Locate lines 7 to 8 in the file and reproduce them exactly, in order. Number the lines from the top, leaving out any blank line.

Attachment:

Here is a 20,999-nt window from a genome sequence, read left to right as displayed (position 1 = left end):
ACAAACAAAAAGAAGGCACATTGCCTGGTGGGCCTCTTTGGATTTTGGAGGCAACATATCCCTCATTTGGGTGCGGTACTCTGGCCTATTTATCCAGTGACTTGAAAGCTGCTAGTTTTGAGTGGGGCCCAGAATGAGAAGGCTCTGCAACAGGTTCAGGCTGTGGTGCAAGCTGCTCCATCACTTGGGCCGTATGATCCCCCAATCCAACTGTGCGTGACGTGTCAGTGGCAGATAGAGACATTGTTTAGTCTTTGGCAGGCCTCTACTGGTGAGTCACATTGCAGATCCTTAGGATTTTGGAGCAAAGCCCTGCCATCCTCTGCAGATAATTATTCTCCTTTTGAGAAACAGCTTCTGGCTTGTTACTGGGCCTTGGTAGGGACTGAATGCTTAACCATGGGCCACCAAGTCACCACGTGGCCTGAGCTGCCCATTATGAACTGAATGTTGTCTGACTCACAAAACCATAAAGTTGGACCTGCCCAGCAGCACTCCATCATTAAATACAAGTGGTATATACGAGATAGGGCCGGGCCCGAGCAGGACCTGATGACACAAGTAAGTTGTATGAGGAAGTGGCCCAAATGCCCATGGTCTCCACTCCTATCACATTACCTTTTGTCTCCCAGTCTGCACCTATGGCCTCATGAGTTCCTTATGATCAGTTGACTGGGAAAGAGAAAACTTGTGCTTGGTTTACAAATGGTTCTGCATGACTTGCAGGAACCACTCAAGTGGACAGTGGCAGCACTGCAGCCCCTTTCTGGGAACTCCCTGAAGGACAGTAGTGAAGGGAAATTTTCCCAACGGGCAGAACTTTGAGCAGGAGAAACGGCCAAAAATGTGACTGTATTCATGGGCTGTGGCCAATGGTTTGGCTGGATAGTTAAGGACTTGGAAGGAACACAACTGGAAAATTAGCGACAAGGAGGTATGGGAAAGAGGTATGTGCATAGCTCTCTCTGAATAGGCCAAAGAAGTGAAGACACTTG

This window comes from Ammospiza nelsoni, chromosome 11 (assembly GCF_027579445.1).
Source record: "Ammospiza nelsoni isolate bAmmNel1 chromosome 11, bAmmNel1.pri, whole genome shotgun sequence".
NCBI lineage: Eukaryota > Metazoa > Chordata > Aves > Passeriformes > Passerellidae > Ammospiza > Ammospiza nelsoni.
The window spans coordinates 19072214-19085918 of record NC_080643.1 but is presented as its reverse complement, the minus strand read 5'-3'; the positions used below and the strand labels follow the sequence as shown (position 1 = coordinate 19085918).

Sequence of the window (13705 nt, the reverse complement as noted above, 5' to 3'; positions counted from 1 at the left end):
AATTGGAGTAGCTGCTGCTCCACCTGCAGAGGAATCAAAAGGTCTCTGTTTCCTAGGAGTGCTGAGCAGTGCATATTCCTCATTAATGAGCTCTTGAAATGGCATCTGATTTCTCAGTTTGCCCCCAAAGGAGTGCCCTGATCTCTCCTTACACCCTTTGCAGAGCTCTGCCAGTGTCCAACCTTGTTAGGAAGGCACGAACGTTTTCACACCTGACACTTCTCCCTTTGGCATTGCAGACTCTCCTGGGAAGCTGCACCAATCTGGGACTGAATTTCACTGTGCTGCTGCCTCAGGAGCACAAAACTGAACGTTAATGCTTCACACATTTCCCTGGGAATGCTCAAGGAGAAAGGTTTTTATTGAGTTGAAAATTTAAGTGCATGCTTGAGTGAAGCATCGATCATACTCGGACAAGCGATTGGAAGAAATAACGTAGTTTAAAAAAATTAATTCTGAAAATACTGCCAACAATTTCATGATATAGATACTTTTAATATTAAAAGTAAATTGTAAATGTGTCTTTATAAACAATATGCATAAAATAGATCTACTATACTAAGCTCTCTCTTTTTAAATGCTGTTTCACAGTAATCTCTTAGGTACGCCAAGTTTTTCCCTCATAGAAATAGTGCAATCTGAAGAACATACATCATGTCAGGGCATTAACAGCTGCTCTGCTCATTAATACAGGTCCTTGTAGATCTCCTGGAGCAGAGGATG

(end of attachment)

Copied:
Sequence of the window (13705 nt, the reverse complement as noted above, 5' to 3'; positions counted from 1 at the left end):
AATTGGAGTAGCTGCTGCTCCACCTGCAGAGGAATCAAAAGGTCTCTGTTTCCTAGGAGTGCTGAGCAGTGCATATTCCTCATTAATGAGCTCTTGAAATGGCATCTGATTTCTCAGTTTGCCCCCAAAGGAGTGCCCTGATCTCTCCTTACACCCTTTGCAGAGCTCTGCCAGTGTCCAACCTTGTTAGGAAGGCACGAACGTTTTCACACCTGACACTTCTCCCTTTGGCATTGCAGACTCTCCTGGGAAGCTGCACCAATCTGGGACTGAATTTCACTGTGCTGCTGCCTCAGGAGCACAAAACTGAACGTTAATGCTTCACACATTTCCCTGGGAATGCTCAAGGAGAAAGGTTTTTATTGAGTTGAAAATTTAAGTGCATGCTTGAGTGAAGCATCGATCATACTCGGACAAGCGATTGGAAGAAATAACGTAGTTTAAAAAAATTAATTCTGAAAATACTGCCAACAATTTCATGATATAGATACTTTTAATATTAAAAGTAAATTGTAAATGTGTCTTTATAAACAATATGCATAAAATAGATCTACTATACTAAGCTCTCTCTTTTTAAATGCTGTTTCACAGTAATCTCTTAGGTACGCCAAGTTTTTCCCTCATAGAAATAGTGCAATCTGAAGAACATACATCATGTCAGGGCATTAACAGCTGCTCTGCTCATTAATACAGGTCCTTGTAGATCTCCTGGAGCAGAGGATG